Poor Neville. I enjoyed the discussion about him in The Boy Who Lived section above. Neville adores Harry… after Malfoy hit Neville with the leg-locker jinx a few chapters previously, it was Harry who told him that he is “worth twelve of Malfoy” and reminded him that the Sorting Hat found him worthy to be placed in Gryffindor. Neville now seems determined to live up to Harry’s praise. And so Neville bravely and loyally attempts to help Harry when he thinks Malfoy is about to get him and Hermione in trouble. No wonder Neville sobs half the night… he is hurt by Harry’s perceived actions and likely suspects that Harry thinks him pathetic and stupid. Plus, he lost 50 points for his house and has to endure detention (which turns out to be one of the scariest punishments ever!). For Harry’s part, he does deeply regret that Neville ever got mixed up in the whole thing. Harry doesn’t think things can get any worse after he and Hermione get caught out of bed until McGonagall shows up leading Neville. Harry knows what it cost Neville to try to warn him. It really is too bad that Harry doesn’t say anything when he hears Neville crying all night (I hope Harry did explain the whole situation to him at some point).

    It’s really interesting that Harry is so convinced of Snape’s guilt that he completely accepts that Snape must have been in the room when Harry hears Quirrell giving in and sobbing. The empty room and apparently skewed turban are much bigger hints as to what was really happening here. It also shows how unwilling a pawn Quirrell really was.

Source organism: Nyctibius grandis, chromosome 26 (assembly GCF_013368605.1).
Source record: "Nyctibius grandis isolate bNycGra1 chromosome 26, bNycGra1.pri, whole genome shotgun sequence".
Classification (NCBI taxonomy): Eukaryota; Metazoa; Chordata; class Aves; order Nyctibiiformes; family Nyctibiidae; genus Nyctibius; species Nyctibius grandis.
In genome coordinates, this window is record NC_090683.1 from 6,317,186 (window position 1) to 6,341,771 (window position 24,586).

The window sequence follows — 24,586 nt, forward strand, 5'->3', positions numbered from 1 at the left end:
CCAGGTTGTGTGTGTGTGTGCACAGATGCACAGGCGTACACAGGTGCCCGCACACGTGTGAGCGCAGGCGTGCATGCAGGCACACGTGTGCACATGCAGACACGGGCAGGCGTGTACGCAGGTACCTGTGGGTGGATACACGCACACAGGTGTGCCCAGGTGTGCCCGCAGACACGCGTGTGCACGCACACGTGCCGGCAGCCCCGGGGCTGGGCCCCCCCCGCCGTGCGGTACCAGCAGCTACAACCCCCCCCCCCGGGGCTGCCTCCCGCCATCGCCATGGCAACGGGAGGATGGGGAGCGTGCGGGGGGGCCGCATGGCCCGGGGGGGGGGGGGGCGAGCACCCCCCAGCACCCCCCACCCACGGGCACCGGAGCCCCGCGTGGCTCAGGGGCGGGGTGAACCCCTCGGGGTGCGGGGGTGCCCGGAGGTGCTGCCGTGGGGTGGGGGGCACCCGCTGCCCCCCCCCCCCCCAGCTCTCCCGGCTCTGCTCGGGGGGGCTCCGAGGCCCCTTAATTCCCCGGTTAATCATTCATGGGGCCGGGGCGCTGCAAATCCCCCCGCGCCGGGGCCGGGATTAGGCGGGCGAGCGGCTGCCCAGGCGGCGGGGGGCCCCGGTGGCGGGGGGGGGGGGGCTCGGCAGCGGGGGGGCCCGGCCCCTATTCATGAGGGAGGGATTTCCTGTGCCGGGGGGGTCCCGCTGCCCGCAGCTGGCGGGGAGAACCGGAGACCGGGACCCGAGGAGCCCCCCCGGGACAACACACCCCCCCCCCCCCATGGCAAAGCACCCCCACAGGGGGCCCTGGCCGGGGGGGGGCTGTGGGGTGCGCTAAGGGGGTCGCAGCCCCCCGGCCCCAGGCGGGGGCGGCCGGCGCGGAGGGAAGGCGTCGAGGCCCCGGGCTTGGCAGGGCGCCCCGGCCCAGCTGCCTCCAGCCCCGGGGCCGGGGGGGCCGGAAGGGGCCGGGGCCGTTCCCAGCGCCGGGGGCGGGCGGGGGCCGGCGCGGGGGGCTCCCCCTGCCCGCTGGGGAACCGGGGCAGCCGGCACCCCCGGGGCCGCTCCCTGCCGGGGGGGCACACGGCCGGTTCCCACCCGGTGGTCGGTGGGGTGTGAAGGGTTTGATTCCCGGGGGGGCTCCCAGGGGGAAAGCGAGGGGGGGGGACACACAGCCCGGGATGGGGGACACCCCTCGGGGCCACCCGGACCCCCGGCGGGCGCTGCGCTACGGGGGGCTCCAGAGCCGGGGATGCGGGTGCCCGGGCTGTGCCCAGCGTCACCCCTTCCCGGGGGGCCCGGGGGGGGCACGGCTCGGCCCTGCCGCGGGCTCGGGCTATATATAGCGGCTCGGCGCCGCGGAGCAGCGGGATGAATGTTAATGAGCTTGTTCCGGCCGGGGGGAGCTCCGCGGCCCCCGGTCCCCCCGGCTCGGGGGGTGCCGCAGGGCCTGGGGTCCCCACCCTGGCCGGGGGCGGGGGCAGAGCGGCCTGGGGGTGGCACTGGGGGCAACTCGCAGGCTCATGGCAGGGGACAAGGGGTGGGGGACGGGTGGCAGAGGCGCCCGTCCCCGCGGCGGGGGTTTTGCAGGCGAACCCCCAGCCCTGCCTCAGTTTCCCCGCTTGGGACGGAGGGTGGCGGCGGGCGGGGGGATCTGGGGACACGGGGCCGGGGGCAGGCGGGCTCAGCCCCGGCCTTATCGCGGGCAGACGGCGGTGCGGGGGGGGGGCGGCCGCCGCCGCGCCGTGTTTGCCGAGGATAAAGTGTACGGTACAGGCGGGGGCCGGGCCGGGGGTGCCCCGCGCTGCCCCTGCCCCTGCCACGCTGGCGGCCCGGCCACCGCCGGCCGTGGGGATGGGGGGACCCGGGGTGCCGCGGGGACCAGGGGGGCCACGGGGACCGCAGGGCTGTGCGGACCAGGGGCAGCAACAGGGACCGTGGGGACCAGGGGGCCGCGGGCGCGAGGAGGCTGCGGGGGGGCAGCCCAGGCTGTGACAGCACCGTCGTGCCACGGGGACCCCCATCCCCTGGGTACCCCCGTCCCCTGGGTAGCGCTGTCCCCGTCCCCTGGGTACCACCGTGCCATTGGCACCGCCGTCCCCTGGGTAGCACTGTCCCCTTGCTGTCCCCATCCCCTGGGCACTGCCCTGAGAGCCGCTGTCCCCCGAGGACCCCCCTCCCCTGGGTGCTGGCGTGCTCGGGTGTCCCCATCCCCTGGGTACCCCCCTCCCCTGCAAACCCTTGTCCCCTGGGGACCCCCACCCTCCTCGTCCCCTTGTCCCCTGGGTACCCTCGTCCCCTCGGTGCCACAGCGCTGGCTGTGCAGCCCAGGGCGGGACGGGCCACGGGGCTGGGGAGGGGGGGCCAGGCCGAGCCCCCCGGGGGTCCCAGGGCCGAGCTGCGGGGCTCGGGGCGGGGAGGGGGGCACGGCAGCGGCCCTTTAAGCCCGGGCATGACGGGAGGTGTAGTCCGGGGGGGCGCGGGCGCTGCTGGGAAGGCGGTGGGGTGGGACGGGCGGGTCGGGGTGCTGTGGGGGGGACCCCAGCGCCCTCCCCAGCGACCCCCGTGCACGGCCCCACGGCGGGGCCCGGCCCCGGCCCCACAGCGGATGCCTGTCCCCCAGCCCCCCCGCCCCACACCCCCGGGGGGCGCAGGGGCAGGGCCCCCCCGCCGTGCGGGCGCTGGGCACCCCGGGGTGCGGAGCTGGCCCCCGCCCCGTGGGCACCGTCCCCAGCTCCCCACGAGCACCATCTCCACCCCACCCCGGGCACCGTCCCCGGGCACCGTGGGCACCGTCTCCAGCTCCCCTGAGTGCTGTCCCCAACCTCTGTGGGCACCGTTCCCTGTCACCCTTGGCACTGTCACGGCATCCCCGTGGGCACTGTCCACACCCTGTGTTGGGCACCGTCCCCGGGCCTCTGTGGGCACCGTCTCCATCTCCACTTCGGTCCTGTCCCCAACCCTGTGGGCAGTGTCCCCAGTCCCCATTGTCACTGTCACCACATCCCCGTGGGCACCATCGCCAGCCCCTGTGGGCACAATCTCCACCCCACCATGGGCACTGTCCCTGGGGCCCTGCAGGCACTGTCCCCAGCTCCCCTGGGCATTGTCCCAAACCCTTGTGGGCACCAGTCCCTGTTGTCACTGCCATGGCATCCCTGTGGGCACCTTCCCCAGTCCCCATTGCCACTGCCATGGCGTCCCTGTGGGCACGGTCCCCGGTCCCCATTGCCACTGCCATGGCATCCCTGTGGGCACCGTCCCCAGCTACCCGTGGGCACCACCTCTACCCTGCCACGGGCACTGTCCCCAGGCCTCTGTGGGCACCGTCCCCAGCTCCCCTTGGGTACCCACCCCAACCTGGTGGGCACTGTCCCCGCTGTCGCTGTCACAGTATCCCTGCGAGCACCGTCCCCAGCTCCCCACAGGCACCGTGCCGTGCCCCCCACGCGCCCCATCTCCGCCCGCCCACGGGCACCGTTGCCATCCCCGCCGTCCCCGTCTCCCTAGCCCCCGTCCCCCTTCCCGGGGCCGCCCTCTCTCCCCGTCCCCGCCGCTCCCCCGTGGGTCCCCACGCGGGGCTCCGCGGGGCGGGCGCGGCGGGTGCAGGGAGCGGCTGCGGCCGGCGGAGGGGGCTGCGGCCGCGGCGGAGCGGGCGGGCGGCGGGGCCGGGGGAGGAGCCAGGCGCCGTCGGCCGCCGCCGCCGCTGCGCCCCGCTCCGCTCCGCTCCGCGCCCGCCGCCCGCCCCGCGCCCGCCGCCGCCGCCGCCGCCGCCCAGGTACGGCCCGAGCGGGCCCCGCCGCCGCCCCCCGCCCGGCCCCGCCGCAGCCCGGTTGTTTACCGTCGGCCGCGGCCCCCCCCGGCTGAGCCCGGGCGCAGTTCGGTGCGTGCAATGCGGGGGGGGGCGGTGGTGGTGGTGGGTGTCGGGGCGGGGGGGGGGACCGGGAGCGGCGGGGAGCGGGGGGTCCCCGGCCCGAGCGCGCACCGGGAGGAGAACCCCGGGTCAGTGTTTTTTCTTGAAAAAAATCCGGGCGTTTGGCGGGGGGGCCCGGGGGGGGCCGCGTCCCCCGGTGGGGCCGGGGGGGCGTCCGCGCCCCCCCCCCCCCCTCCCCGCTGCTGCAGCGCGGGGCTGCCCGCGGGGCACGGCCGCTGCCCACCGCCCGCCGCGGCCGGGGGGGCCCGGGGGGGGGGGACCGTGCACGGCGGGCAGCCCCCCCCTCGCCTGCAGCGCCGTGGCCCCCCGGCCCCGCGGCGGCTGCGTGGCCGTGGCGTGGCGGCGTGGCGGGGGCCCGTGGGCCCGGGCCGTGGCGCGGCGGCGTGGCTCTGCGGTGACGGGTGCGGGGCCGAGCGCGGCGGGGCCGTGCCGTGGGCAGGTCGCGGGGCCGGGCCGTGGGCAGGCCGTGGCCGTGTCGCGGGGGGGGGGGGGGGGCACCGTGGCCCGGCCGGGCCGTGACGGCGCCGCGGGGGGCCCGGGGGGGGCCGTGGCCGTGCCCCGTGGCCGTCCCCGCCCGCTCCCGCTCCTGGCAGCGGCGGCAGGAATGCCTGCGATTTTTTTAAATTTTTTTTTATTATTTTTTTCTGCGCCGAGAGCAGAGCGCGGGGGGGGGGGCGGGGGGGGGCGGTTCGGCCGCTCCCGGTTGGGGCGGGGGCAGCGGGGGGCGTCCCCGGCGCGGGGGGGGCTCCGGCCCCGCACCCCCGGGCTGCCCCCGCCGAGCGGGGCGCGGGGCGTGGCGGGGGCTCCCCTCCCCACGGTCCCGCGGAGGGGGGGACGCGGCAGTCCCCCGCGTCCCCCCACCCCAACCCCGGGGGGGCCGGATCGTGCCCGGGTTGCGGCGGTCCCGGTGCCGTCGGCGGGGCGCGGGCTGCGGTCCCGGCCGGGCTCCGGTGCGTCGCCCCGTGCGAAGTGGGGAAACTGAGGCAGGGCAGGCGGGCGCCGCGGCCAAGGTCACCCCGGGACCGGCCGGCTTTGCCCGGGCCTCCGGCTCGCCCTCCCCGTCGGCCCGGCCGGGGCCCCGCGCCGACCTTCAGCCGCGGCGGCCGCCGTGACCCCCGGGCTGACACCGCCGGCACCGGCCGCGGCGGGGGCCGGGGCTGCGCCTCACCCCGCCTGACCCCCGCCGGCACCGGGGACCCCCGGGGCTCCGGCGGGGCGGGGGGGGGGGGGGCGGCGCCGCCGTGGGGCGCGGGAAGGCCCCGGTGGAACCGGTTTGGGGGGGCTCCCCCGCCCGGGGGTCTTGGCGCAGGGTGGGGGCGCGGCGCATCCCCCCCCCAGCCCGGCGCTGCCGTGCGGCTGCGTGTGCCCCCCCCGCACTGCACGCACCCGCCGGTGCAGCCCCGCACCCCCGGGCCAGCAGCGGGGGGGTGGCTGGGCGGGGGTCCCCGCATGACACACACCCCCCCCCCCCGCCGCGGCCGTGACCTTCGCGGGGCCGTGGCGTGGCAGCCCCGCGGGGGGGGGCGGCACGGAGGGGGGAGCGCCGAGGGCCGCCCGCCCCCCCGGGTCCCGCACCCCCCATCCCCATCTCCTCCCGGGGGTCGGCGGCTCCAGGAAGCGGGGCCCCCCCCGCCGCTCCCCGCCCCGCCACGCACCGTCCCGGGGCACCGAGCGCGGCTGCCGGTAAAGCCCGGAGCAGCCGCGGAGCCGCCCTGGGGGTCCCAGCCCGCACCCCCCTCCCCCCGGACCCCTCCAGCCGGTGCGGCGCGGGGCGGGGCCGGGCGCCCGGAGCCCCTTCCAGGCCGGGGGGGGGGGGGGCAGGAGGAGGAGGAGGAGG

Harry is also unwittingly right that there’s no proof of Snape’s involvement when he and his friends discuss going to Dumbledore with their concerns about the Stone. But this is not because (as Harry believes) they haven’t been able to find any concrete evidence, but because Snape is actually innocent.

    I love how Harry resolves not to do any more sneaking or meddling after this whole incident… and he seems to really mean it. No wonder Dumbledore had to get involved and devise an absurd detention to get Harry & friends into the forest and back on the trail.

    It was great to read everyone’s thoughts on the detention in this chapter (and the fantastic Dumbledore essay too). I’m glad I’m not the only one who struggled at first to understand how a trip into the Forbidden Forest in the middle of the night to chase after a unicorn that was mortally wounded by an unknown dangerous creature was in any way a reasonable punishment for eleven-year-old children. The first time I read the book, I actually had to put it down for a minute after reading the passage where Hagrid splits the group into two search parties (and initially sends Draco and Neville off on their own with Fang)… it just seemed so ridiculous.

    Dumbledore’s involvement is the only reasonable explanation, however, for this crazy and unreasonable punishment. The night in the Forbidden Forest, more than anything else, drives home for Harry the very real and imminent danger posed by Voldemort and his plot to get the Stone. Dumbledore knows due to the prophecy that it must be Harry who ultimately confronts Voldemort… so why not give him a chance? Harry’s first encounter with Voldemort had already severely diminished the dark lord’s powers when he was only a baby… so who knows really what the boy might also be able to do? And Dumbledore realizes that his love and care for Harry are the only things that might hold Harry back from meeting his destiny.

  13. Mickey,